Arthur Fellig Weegee 1899 —1968
“the famous pictures of a violent era, the pictures that all the great papers with all their resources couldn’t get, and had to buy from me….In shooting these pictures, I photographed the soul of the city I knew and loved.” ….Weegee
WEEGEE, the legendary photographer, created great excitement to, from, and with the media, revolutionizing tabloid takes, and the hallowed pages of fashion’s greatest magazines.
Born in Austria, Usher Fellig (anglicized to Arthur at Ellis Island) arrived in New York in 1910 as part of the wave of immigrants flooding into New York’s lower East Side. He left school at the age of 14 to help support his family, working at odd jobs, including photographing children in the park on a rented pony. He found his way to the darkrooms of the New York Times and later Acme Newspictures (which became United Press International Photos.) After several years as a technician, he began filling in on photographic assignments when other staff photographers were unavailable.
As an immigrant himself, as recorder of the New York scene, the lower classes had his sympathy, the criminal classes his unflinching scrutiny and the upper classes were reflected in a caustic manner. He used any means available to capture what had never been photographed before; first photo-reportage, then concepts of figure and form in what became known as Weegee’s Distortions.
Weegee’s uncanny, unerring instinct often placed him first at the locations where newsworthy events occurred, and led to his self-given nickname of “Weegee” - some say it was meant to refer to the Ouija Board whose powers of divination he seemed to share. Regardless, Weegee didn’t flinch from self-promotion and he soon called himself “Weegee”, adding “The Famous” to his stamp.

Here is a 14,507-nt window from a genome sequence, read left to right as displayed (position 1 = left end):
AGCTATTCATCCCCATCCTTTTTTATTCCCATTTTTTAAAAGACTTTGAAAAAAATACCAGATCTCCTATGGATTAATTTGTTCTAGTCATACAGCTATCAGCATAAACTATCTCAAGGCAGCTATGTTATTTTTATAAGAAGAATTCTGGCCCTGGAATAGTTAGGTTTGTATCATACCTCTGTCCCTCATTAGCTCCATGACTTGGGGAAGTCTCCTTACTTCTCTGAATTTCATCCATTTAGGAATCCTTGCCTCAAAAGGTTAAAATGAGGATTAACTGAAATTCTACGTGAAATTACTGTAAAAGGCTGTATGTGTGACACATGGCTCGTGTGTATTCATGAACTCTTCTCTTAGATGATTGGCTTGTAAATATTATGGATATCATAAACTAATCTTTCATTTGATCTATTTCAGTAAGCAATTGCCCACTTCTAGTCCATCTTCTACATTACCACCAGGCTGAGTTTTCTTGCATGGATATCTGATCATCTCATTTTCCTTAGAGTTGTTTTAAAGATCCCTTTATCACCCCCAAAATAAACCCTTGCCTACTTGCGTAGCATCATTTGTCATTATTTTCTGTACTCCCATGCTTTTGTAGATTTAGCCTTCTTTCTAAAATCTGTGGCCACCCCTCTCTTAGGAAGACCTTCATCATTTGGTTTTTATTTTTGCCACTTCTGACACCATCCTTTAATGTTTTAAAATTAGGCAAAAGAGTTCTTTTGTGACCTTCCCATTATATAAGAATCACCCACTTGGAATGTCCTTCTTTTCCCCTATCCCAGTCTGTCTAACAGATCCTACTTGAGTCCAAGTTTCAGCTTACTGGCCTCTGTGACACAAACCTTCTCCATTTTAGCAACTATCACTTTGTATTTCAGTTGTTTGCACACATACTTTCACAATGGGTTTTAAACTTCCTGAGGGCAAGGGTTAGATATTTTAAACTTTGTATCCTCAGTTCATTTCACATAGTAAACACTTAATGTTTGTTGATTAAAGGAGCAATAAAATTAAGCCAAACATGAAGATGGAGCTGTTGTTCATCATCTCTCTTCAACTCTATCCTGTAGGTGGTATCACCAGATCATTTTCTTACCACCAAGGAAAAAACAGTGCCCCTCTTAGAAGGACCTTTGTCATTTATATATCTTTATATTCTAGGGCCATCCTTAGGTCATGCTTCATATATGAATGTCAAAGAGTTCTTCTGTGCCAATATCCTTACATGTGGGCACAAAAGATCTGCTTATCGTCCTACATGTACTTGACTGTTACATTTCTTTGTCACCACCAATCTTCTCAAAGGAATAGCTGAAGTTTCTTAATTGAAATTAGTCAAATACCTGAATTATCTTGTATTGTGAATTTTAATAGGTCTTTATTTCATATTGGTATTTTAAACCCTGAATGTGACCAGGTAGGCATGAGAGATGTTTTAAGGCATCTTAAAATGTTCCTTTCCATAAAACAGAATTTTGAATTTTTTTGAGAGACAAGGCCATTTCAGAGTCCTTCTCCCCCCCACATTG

In 1937 Weegee bought a car, received a press card and was granted a short-wave police radio. Weegee was the only person in New York outside of the police force who was given access to their radio frequency. This enabled him to be the first photographer at the scene of a crime, sometimes arriving before the police. Serious urban crimes usually took place during the night (when most salaried photographers would not be working) and Weegee was famous for sleeping in his clothes, ready to rush out to the latest scene of crime. He was said to have photographed a murder every night for over ten years.
Weegee The Famous’ abandoned photo-reportage soon after the publication of his book Naked City (1945) which covered the full range of life in the urban metropolis Weegee knew so well. By 1946 he concentrated his full energies on advertising assignments and editorial photographs for Vogue, Holiday, Life, and Fortune. He lived in Hollywood from 1947 to 1952, working as a consultant shooting stills for films, (Dr. Strangelove and others), using kaleidoscopic lenses, mirrors and other distorting techniques. Distortion allowed Weegee to project onto images of, for example, politicians and celebrities how he felt rather than capturing the emotions of the people represented.
Other books followed, Naked City, Naked Hollywood, Weegee on Weegee and Weegee’s Creative Camera.
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